Strawberry Field partners with renowned artist, James Wilkinson, for new exhibition
An exciting new exhibit has come to Strawberry Field featuring a collection of art pieces using the microphone leads used by John Lennon during the recording of his seminal song, ‘Imagine,’ in 1971.
The exhibition, named Lennon Wired, has been created by renowned pop artist, James Wilkinson, and will be displayed at the new visitor attraction in south Liverpool until October.
Each piece in the collection features intricate segments from seven microphone leads, which Wilkinson acquired from the sale of John Lennon and Yoko Ono’s Tittenhurst Park estate from 1969-1971. Every piece uses wire, board and staples as its primary materials and plays homage to John Lennon’s eclectic style, embedded with artefacts from the subject’s life.
This imaginative collection has only been displayed once in the UK, and all 11 pieces will be available to purchase for the duration of their time at Strawberry Field. For each item sold, at least 10% of the purchase price will be donated to The Salvation Army (charity no. 214779) or The Salvation Army Social Work Trust (charity no. 215174). Profits from the visitor experience and commercial operations go towards keeping the gates open for the good of the local community; and to help fund Steps at Strawberry Field, a series of programs aimed at those with learning difficulties or other barriers to employment.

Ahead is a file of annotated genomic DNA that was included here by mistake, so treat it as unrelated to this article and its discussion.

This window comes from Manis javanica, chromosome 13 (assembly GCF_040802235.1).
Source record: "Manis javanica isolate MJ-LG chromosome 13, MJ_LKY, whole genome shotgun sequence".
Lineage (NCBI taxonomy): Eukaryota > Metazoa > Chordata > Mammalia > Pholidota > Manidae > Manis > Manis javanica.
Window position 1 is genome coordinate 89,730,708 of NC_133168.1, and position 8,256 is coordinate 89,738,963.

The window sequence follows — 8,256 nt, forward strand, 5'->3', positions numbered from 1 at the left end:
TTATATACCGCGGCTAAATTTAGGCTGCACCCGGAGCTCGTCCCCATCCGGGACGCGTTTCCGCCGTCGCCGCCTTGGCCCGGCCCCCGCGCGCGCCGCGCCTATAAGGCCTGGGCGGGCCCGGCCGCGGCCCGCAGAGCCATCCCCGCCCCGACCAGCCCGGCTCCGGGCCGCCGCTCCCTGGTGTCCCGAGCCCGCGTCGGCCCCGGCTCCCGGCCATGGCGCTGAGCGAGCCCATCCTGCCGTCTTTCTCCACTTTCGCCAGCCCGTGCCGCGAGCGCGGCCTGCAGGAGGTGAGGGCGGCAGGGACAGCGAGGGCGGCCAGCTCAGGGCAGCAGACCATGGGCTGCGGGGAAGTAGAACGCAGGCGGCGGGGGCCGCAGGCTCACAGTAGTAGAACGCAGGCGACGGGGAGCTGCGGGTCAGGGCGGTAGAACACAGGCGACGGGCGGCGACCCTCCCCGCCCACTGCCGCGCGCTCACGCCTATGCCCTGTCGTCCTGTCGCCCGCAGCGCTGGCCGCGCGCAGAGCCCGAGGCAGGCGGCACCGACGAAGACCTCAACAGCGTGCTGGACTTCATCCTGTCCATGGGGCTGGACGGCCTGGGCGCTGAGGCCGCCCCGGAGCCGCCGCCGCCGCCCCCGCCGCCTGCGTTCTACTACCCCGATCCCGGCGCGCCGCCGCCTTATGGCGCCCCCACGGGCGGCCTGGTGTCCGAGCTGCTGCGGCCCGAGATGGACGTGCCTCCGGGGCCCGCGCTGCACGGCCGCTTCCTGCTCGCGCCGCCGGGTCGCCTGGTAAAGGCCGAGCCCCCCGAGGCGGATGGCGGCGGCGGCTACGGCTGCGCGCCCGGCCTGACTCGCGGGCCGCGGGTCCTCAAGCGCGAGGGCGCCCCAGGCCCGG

Sue Harvey, commercial manager, Strawberry Field, said:
“Visitors will love our new Lennon Wired exhibition. It is a celebration of John’s artistic greatness, with each piece of art a testament to his message of love, peace and harmony which flowed through the leads and wires over 40 years ago into his seminal anthem of peace; a message that remains just as prevalent today.”
Strawberry Field is an award-winning new visitor attraction in Liverpool, located at the iconic site immortalised by John Lennon in The Beatles’ hit, ‘Strawberry Fields Forever’. The exhibition will also see the microphone leads reunited with the Steinway piano on which John wrote and recorded ‘Imagine’ alongside Yoko Ono, which is currently on loan to the attraction from George Michael’s estate.
Strawberry Field is home to an interactive visitor exhibition which includes the original red gates, and the magical gardens where John played, climbed trees and dreamed as a child.
James Wilkinson comes with real pop music pedigree. He was previously Artist in Residence at Hylands House, was the first artist to be appointed Artist to the V Festival in 2012, and was commissioned by the Amy Winehouse Foundation to produce a portrait of the late singer in 2015. His work is owned by a number of musical artists, including members of The Rolling Stones, All Saints, The Prodigy, Oasis, McFly, Westlife and Happy Mondays.
Artist, James Wilkinson, said:
“I chose Strawberry Field because it was John’s sanctuary as a child. Because it continues the theme of love and peace that he wanted so much. I created the artworks, made from the microphone leads that John used to record his Imagine album, so that the message of peace and love can now be carried visually with the leads that resonated with the message from John and Yoko in 1971.”
To celebrate the launch of Lennon Wired, Strawberry Field held a special evening featuring a Q&A with the artist, which was attended by Julia Baird, John Lennon’s sister and honorary president of Strawberry Field.
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